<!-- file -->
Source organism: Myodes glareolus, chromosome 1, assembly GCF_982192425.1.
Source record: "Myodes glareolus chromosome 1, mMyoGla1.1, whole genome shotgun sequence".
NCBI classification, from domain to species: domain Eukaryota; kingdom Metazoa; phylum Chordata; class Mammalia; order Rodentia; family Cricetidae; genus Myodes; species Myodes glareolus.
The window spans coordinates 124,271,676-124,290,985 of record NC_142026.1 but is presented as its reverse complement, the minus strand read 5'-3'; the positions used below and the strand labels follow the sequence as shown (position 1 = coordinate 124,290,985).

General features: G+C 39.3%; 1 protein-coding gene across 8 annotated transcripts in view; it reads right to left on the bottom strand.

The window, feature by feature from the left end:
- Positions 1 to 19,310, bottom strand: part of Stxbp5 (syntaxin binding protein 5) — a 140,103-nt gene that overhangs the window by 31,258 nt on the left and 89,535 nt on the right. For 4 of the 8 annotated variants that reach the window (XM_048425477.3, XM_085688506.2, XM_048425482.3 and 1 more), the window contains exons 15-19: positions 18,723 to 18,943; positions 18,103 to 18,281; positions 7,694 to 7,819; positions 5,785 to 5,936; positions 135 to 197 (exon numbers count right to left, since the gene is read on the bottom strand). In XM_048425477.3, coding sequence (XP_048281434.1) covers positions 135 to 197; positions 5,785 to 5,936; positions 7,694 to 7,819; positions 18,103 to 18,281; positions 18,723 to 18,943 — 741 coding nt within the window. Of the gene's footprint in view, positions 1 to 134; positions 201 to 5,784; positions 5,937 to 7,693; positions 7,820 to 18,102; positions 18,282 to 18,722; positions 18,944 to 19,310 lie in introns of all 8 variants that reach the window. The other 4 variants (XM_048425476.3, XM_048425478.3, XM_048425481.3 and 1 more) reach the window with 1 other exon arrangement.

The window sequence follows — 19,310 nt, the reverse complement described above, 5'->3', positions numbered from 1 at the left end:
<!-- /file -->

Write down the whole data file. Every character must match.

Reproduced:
Source organism: Myodes glareolus, chromosome 1, assembly GCF_982192425.1.
Source record: "Myodes glareolus chromosome 1, mMyoGla1.1, whole genome shotgun sequence".
NCBI classification, from domain to species: domain Eukaryota; kingdom Metazoa; phylum Chordata; class Mammalia; order Rodentia; family Cricetidae; genus Myodes; species Myodes glareolus.
The window spans coordinates 124,271,676-124,290,985 of record NC_142026.1 but is presented as its reverse complement, the minus strand read 5'-3'; the positions used below and the strand labels follow the sequence as shown (position 1 = coordinate 124,290,985).

General features: G+C 39.3%; 1 protein-coding gene across 8 annotated transcripts in view; it reads right to left on the bottom strand.

The window, feature by feature from the left end:
- Positions 1 to 19,310, bottom strand: part of Stxbp5 (syntaxin binding protein 5) — a 140,103-nt gene that overhangs the window by 31,258 nt on the left and 89,535 nt on the right. For 4 of the 8 annotated variants that reach the window (XM_048425477.3, XM_085688506.2, XM_048425482.3 and 1 more), the window contains exons 15-19: positions 18,723 to 18,943; positions 18,103 to 18,281; positions 7,694 to 7,819; positions 5,785 to 5,936; positions 135 to 197 (exon numbers count right to left, since the gene is read on the bottom strand). In XM_048425477.3, coding sequence (XP_048281434.1) covers positions 135 to 197; positions 5,785 to 5,936; positions 7,694 to 7,819; positions 18,103 to 18,281; positions 18,723 to 18,943 — 741 coding nt within the window. Of the gene's footprint in view, positions 1 to 134; positions 201 to 5,784; positions 5,937 to 7,693; positions 7,820 to 18,102; positions 18,282 to 18,722; positions 18,944 to 19,310 lie in introns of all 8 variants that reach the window. The other 4 variants (XM_048425476.3, XM_048425478.3, XM_048425481.3 and 1 more) reach the window with 1 other exon arrangement.

The window sequence follows — 19,310 nt, the reverse complement described above, 5'->3', positions numbered from 1 at the left end: